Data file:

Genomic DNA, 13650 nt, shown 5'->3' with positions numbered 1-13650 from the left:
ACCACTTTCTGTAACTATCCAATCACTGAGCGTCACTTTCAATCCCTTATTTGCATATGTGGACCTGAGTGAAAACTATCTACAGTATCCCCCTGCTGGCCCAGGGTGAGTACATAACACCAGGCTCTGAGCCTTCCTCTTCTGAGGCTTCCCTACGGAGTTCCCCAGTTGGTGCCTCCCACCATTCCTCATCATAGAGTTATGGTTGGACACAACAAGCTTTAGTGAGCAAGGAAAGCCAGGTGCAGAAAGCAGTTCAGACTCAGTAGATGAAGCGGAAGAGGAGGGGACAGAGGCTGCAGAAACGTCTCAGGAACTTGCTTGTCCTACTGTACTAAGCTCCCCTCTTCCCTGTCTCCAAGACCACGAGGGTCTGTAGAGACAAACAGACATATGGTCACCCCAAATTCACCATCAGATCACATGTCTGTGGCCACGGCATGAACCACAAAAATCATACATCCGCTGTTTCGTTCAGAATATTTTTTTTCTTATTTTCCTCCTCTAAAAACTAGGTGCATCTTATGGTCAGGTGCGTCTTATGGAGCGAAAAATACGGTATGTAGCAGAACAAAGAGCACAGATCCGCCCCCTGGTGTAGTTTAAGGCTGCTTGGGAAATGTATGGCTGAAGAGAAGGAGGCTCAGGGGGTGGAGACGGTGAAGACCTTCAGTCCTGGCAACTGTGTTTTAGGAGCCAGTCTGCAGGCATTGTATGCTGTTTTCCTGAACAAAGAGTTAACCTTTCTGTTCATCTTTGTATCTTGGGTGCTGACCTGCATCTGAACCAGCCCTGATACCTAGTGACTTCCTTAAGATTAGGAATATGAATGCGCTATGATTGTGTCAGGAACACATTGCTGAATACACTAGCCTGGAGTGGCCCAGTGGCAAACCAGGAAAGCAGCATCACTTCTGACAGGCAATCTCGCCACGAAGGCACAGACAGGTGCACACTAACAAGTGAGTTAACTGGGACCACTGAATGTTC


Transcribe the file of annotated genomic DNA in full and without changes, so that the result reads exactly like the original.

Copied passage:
Genomic DNA, 13650 nt, shown 5'->3' with positions numbered 1-13650 from the left:
ACCACTTTCTGTAACTATCCAATCACTGAGCGTCACTTTCAATCCCTTATTTGCATATGTGGACCTGAGTGAAAACTATCTACAGTATCCCCCTGCTGGCCCAGGGTGAGTACATAACACCAGGCTCTGAGCCTTCCTCTTCTGAGGCTTCCCTACGGAGTTCCCCAGTTGGTGCCTCCCACCATTCCTCATCATAGAGTTATGGTTGGACACAACAAGCTTTAGTGAGCAAGGAAAGCCAGGTGCAGAAAGCAGTTCAGACTCAGTAGATGAAGCGGAAGAGGAGGGGACAGAGGCTGCAGAAACGTCTCAGGAACTTGCTTGTCCTACTGTACTAAGCTCCCCTCTTCCCTGTCTCCAAGACCACGAGGGTCTGTAGAGACAAACAGACATATGGTCACCCCAAATTCACCATCAGATCACATGTCTGTGGCCACGGCATGAACCACAAAAATCATACATCCGCTGTTTCGTTCAGAATATTTTTTTTCTTATTTTCCTCCTCTAAAAACTAGGTGCATCTTATGGTCAGGTGCGTCTTATGGAGCGAAAAATACGGTATGTAGCAGAACAAAGAGCACAGATCCGCCCCCTGGTGTAGTTTAAGGCTGCTTGGGAAATGTATGGCTGAAGAGAAGGAGGCTCAGGGGGTGGAGACGGTGAAGACCTTCAGTCCTGGCAACTGTGTTTTAGGAGCCAGTCTGCAGGCATTGTATGCTGTTTTCCTGAACAAAGAGTTAACCTTTCTGTTCATCTTTGTATCTTGGGTGCTGACCTGCATCTGAACCAGCCCTGATACCTAGTGACTTCCTTAAGATTAGGAATATGAATGCGCTATGATTGTGTCAGGAACACATTGCTGAATACACTAGCCTGGAGTGGCCCAGTGGCAAACCAGGAAAGCAGCATCACTTCTGACAGGCAATCTCGCCACGAAGGCACAGACAGGTGCACACTAACAAGTGAGTTAACTGGGACCACTGAATGTTC